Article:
Draft description of Kannin from the air.
From the air Kannin was a very regular city, the wide streets made the grid system clearly visible. It was almost remarkable how big the city blocks were, though; the biggest in the world, he had heard someone remark. Big enough, in fact, for each block to have a central courtyard - outdoor atria, they called them - surrounded by those boxy, metallic, modular apartment blocks. The apartments weren't exactly high-rise, but this fact just made the immense, wide skyscrapers dotted here and there seem all the more massive. Cities in the sky, they called them! Home to thousands of people, with offices, schools and hospitals!
Though he didn't think much of their drab, metallic, boxy designs, Orselius couldn't help but admire the Sassanid-Persian efficiency. They had even attempted to tame nature itself, with much of the River Indus, around which the city was built, lined with stone quays.
Then something caught his eye. Something out of place. Disorder. Some of the blocks were empty, with construction taking place, while others had brimming slums. Orselius was familiar with the Sassanid Persian Empire because he had lived for several years there (they paid for his higher education for moving there). He remembered the offers they had made for him to stay; his own laboratory, big research grants, a chance to become a professor at any Persian academic institution he chose. Alas, unlike many others, his ambition was matched only by his sense of duty to Rome.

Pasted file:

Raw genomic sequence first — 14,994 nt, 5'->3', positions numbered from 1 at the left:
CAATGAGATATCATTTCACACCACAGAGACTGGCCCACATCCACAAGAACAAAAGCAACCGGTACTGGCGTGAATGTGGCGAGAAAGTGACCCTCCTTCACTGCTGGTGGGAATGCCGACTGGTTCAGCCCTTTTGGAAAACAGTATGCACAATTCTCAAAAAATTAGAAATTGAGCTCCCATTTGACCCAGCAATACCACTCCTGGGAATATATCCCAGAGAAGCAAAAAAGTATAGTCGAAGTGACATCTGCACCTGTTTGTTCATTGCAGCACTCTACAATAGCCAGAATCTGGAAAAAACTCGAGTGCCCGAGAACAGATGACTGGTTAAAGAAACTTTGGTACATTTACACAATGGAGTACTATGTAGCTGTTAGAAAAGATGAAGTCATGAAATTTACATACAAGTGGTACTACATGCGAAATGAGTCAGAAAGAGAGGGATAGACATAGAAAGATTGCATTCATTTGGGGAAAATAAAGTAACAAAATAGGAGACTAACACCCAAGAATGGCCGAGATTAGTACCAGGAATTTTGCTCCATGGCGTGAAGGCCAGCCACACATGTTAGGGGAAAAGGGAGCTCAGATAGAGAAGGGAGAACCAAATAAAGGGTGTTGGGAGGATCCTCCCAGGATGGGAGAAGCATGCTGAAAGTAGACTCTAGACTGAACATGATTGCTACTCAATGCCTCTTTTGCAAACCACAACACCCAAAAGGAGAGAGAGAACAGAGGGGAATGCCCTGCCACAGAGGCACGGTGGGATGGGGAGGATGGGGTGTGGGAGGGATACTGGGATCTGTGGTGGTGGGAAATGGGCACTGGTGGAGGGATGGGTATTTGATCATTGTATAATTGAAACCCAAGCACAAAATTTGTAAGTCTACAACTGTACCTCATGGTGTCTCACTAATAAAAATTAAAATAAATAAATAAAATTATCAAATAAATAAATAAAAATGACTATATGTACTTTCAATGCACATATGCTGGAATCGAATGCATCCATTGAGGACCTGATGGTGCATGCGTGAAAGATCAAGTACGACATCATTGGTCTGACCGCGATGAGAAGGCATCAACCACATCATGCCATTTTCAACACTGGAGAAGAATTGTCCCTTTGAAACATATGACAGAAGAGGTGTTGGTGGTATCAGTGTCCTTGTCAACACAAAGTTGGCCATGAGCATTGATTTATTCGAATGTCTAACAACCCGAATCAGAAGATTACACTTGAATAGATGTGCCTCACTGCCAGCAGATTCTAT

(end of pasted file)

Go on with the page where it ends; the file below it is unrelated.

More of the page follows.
As for the slums, the whole crisis in Kannin, he knew it meant there was something drastically wrong. These Persians had public healthcare, public education, public housing, public media, public transport; inefficiencies were checked and triple checked, their supply lines were backed up a thousand times over. Their anti-terrorism and counter-espionage measures were almost ruthlessly infallible. The place should run like a pocket watch, and yet, this.
There was much more to this than a series if terrorist attacks. This was something going wrong deep within the Persian administration.
The plane touched down in the aerodrome. How many New Greeks were there in the Persian National Control? Six?
Chop and change as you see fit.